Get the Gringo is a gritty action film with a dark sense of humor and a terrific performance from a grizzled Mel Gibson.
The film features Gibson spending his summer vacation in a Mexican prison, dropping the occasional sarcastic quip, and killing lots of bad guys – or at least guys that are a little more on the shady side of the law than his character.
Directed by Adrian Grunberg (who co-wrote the screenplay with Gibson and Stacy Perskie), the film has a stripped down barebones look to its production value and cinematography work which helps sell its dark story.
With Gibson providing voiceover narration and playing a character that is more than a little hard for the audience to like, the film reminded me quite a bit of 1999’s Payback and the work Gibson did with the Porter character in that film. A dream Gibson talks about during the movie also easily reminds of Porter’s story in Payback.
Get the Gringo opens with Gibson sporting a clown mask as he is trying to escape the cops. His partner (also sporting a clown mask) is shot in the backseat and bleeding all over the money – despite Gibson telling him to stop.
In an attempt to avoid the cops, Gibson jumps the fence separating the U.S. and Mexico border. The Mexican police are more than happy to hand him back to the U.S. authorities until they discover the $1.7 million his character (who never has a clear name but goes by Driver and Gringo along with various other names) has in the vehicle.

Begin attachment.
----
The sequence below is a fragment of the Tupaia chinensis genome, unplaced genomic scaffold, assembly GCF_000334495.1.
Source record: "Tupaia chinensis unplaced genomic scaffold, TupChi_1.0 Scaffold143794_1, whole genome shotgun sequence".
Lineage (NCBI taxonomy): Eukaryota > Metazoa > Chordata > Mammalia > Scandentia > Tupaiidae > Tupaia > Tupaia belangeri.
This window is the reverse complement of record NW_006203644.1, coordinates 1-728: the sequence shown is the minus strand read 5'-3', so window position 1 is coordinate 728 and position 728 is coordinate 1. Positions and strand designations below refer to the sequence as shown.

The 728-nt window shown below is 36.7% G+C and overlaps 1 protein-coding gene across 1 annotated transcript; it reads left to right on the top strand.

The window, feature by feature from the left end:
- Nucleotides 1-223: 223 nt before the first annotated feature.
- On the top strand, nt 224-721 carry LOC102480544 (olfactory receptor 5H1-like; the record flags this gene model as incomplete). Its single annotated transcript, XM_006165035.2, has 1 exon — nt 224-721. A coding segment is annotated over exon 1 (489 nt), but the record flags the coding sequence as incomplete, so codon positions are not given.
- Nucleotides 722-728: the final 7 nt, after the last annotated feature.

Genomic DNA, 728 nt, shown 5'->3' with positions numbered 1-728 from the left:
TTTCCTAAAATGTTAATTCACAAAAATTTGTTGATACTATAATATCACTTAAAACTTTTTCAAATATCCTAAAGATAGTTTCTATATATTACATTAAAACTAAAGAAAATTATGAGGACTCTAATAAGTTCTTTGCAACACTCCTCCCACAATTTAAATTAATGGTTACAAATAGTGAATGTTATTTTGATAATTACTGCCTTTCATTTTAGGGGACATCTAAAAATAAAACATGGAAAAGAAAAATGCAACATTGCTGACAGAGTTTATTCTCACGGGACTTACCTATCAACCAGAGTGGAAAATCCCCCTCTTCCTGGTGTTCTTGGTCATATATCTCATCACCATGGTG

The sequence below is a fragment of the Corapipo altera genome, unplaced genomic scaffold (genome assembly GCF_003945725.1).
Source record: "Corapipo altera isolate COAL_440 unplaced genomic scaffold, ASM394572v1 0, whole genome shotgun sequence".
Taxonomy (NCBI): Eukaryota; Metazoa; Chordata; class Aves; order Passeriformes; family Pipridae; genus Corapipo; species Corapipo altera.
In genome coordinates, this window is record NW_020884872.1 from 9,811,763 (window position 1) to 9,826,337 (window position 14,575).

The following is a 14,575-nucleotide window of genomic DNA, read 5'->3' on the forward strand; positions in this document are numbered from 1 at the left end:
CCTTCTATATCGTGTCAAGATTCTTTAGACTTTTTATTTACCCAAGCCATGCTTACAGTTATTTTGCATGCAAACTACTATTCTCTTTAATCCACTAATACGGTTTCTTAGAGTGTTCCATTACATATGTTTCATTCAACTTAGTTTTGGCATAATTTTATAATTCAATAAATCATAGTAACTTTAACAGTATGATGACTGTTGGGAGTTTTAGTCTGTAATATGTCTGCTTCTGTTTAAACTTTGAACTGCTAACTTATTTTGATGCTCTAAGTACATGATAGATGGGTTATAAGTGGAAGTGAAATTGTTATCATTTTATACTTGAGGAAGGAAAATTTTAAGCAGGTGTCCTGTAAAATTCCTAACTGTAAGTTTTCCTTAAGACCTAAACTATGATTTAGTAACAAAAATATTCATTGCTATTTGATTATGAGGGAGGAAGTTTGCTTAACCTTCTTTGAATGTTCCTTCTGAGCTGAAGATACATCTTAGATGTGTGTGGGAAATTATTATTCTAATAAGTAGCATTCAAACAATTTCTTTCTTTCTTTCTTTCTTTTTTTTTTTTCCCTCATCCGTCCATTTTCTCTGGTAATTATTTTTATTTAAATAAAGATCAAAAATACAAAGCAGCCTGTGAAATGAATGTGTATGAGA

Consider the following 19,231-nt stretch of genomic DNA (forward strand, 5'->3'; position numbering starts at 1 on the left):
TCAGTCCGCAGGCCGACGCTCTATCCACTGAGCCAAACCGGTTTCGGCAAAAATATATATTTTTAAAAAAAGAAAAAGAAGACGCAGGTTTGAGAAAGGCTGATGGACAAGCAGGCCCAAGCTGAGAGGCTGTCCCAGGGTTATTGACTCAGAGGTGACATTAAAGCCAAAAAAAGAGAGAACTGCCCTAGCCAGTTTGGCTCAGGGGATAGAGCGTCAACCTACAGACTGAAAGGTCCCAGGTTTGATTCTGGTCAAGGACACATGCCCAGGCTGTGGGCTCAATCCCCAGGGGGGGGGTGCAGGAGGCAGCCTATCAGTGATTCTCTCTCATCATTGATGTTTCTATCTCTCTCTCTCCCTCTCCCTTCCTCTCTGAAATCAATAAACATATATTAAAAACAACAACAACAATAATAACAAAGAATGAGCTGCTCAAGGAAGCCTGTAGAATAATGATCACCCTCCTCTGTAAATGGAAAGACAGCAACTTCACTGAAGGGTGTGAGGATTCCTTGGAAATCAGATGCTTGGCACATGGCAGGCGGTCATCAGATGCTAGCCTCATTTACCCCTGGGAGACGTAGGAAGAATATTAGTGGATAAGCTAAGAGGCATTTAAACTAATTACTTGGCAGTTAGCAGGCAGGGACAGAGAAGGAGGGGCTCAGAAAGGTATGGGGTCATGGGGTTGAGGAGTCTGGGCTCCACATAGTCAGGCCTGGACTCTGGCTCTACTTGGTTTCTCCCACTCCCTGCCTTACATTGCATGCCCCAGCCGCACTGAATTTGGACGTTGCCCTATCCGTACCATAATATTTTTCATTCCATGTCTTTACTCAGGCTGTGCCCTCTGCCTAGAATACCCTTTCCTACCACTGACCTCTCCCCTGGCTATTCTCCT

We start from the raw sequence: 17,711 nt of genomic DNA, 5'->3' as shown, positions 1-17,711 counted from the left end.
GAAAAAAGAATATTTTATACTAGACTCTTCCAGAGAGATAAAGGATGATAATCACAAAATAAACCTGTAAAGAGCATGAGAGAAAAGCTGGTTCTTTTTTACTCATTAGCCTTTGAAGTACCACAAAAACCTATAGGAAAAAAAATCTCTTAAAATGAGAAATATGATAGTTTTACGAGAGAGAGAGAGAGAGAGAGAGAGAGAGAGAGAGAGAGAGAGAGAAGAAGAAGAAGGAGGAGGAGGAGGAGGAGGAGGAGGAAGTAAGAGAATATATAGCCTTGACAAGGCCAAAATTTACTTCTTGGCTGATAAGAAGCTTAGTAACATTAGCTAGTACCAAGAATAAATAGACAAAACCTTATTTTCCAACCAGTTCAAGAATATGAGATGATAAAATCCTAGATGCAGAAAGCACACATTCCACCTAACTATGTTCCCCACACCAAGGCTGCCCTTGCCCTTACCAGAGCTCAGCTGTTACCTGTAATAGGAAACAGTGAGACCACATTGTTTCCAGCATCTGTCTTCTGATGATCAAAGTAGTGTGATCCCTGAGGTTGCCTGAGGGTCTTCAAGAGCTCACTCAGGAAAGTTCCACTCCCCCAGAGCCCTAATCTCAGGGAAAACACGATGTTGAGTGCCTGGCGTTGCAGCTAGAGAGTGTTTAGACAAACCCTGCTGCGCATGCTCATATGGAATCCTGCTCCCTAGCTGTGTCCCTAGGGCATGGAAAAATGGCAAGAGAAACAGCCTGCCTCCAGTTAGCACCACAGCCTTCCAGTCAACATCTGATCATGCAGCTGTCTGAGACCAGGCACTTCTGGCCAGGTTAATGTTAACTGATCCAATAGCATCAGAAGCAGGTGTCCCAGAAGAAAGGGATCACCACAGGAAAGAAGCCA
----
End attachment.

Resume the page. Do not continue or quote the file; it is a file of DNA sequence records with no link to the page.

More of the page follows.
Arrested, Gibson’s Gringo lands in a Mexican prison that is the size of a small town, and populated by more than the average prisoners. Whole families reside in the prison (criminals can move their loved ones there for a price), and most of the criminals are better armed than the guards that are supposed to be keeping them behind bars.
The entire place is run by an inmate named Javi (Daniel Giménez Cacho) and his brothers. They keep the other inmates in line by supplying them with drugs, women, food, shelter, and pretty much anything they could get on the outside.
Everything has a cost, but Gibson quickly finds clever ways to pick up some cash here or there (scenes that will remind some of Payback’s opening minutes). He also grudgingly befriends a young boy (Kevin Hernandez) and the boy’s mother. It appears Javi has a bad liver and the boy is special since he is a match for a donor – whether he wants to donate his liver or not.
The film moves along at a somewhat predictable pace with Gibson growing closer to the boy and his mother; plotting a way out of the prison; figuring out just how he is going to get revenge on the people who dumped him there; and also how he is going to get his money back. He also snarls, growls and smokes a lot of cigarettes.
Although the plot is familiar and the twist are easy to see coming, Get the Gringo is a great ride thanks to Gibson’s performance – both on the screen and as the film’s narrator. He is older and a bit rougher around the edges (his voice seems more gravely than early in his career), but all of those elements just make his Gringo character more entertaining.
The film has a dark sense of humor (such as Gibson robbing a man as he is on the toilet or some of the one-liners he delivers at the perfect time) and gets a tad disturbing towards the end (when Javi comes looking for his liver), but from the start the audience knows what kind of movie they are getting.
Fans of Gibson’s action films or the crime/dark comedy genre will find plenty to like in Get the Gringo. The film has a straight-forward and even indie feel and look to it. It won’t go down as one of Gibson’s best movies, but is entertaining from start to finish – as long as you know what you are getting and are willing to the Gringo take you for a ride.
Get the Gringo is available on Direct TV.